An Ending That Came Out of Nowhere

My wife and I have a number of TV shows that we record throughout the year, mainly of the superhero variety.  We tend not to watch them, however, until the kids get to bed which means we usually have stuff to watch because we just can’t keep up watching one, maybe two shows 3-4 times a week.  So last night, when my wife asked it we wanted to watch something, I did the mental calculus and figured, with this team–almost any team, really–being down three runs with just the ninth to go, we were safe to get started checking out an episode of Arrow.

I didn’t realize that the real superheroes were wearing red, not green.

Seriously, though, what are the odds that the team that scored four in the first, then frittered that away before adding another, the team that had been so offensively challenged for basically the entire season, would then put up five runs without the Pirates getting an out in the ninth?  I mean, that’s kinda the expectation of the Cardinal bullpen, not the Cardinal hitters, isn’t it?

Our Hero, as it has a lot recently, goes to Yairo Munoz.  You walk it off with a three-run bomb, you get the title.  That wasn’t all Munoz did offensively, as he drove in two runs in that big first inning with a double.  So five RBI for the rookie, who is now hitting .314.  Since his recall after Paul DeJong‘s injury, Munoz is hitting .424/.457/.636 and his two home runs have come in the last four days.  We talked right after DeJong’s injury about the power struggle that seemed to be going on between the manager and the front office but Munoz’s production has definitely settled that question.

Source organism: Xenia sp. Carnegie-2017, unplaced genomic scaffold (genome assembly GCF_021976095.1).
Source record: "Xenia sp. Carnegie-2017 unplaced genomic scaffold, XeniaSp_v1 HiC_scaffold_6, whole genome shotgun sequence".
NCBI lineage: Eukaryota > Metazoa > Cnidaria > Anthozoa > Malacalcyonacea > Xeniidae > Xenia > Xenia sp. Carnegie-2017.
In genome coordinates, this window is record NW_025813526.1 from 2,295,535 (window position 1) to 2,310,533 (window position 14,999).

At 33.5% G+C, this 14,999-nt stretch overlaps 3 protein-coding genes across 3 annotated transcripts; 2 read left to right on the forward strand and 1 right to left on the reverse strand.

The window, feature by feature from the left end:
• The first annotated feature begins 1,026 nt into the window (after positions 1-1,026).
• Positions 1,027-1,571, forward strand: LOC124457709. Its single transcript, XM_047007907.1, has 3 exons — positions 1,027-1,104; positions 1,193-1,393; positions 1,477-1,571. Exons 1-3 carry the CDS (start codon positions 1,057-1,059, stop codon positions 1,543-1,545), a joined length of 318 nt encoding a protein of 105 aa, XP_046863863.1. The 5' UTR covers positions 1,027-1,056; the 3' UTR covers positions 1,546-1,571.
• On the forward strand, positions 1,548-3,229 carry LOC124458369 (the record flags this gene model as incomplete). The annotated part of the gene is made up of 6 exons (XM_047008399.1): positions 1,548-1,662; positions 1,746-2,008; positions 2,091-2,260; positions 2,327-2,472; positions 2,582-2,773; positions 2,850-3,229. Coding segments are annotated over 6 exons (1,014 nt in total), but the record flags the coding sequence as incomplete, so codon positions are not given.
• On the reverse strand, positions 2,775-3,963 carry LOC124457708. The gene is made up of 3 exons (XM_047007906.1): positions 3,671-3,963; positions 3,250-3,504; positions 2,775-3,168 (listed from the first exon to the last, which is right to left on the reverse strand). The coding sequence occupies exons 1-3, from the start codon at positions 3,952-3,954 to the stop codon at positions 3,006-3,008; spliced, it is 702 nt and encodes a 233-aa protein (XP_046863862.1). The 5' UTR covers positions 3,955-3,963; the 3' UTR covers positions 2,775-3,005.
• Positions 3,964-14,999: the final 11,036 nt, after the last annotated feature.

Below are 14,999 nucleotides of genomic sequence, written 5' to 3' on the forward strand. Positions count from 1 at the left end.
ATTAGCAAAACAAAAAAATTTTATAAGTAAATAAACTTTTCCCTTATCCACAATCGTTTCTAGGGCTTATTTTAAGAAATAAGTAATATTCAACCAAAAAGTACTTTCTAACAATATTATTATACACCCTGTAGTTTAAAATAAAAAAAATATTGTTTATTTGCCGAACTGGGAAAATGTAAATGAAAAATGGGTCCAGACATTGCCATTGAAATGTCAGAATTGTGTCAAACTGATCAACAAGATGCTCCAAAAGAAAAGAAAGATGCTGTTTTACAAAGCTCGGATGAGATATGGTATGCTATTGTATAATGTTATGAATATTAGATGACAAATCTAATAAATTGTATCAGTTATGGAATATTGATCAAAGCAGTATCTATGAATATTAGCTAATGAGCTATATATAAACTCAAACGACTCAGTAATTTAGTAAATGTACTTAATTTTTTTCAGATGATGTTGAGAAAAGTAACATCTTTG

His defense is still a work in progress, of course.  He made an error and had another play that could have been one soon after, but he was able to regroup and help turn a key double play in the seventh that kept the game tied, at least for another inning.  I know we’ve said that there are only so many places you can sacrifice defense for offense around the diamond but, especially given the options, I don’t think Munoz has anything really to worry about.

Of course, Munoz’s homer was the capper but there was a lot more work done there in the ninth.  The most important, besides Munoz’s blast, was the fact that Luke Voit, called up earlier in the day in a bout of transactions that we’ll talk about in a bit, finally got his first AB in 2018 after coming up and going down earlier in the year without getting a chance to take some cuts.  Voit used that AB wisely with a bases-loaded single that drove in two, cut the lead to one, and set the stage for Munoz.  Voit has actually been struggling at Memphis which made his promotion a bit of a head-scratcher but maybe the big league life will invigorate him.  So far, so good.

You can’t dramatically out of a hole unless you dig it first, though, which leads us to a discussion of the bullpen.  First off, we probably should note that this wasn’t Jack Flaherty‘s best outing.  Given four runs in the bottom of the first, he let Pittsburgh chip away here and there, giving up an RBI single in the second, an RBI double in the fourth, and a two-run home run to Josh Bell in the fifth.  He threw over 100 pitches in those five innings, which isn’t really the pace you want to see out of any pitcher, and while he didn’t walk any, he allowed seven hits.  He got five strikeouts, which helped limit the damage, but worked slow and overall didn’t seem like the dynamic guy we are starting to get used to.  As a rookie, it’s not surprising he may fluctuate in his dominance from start to start.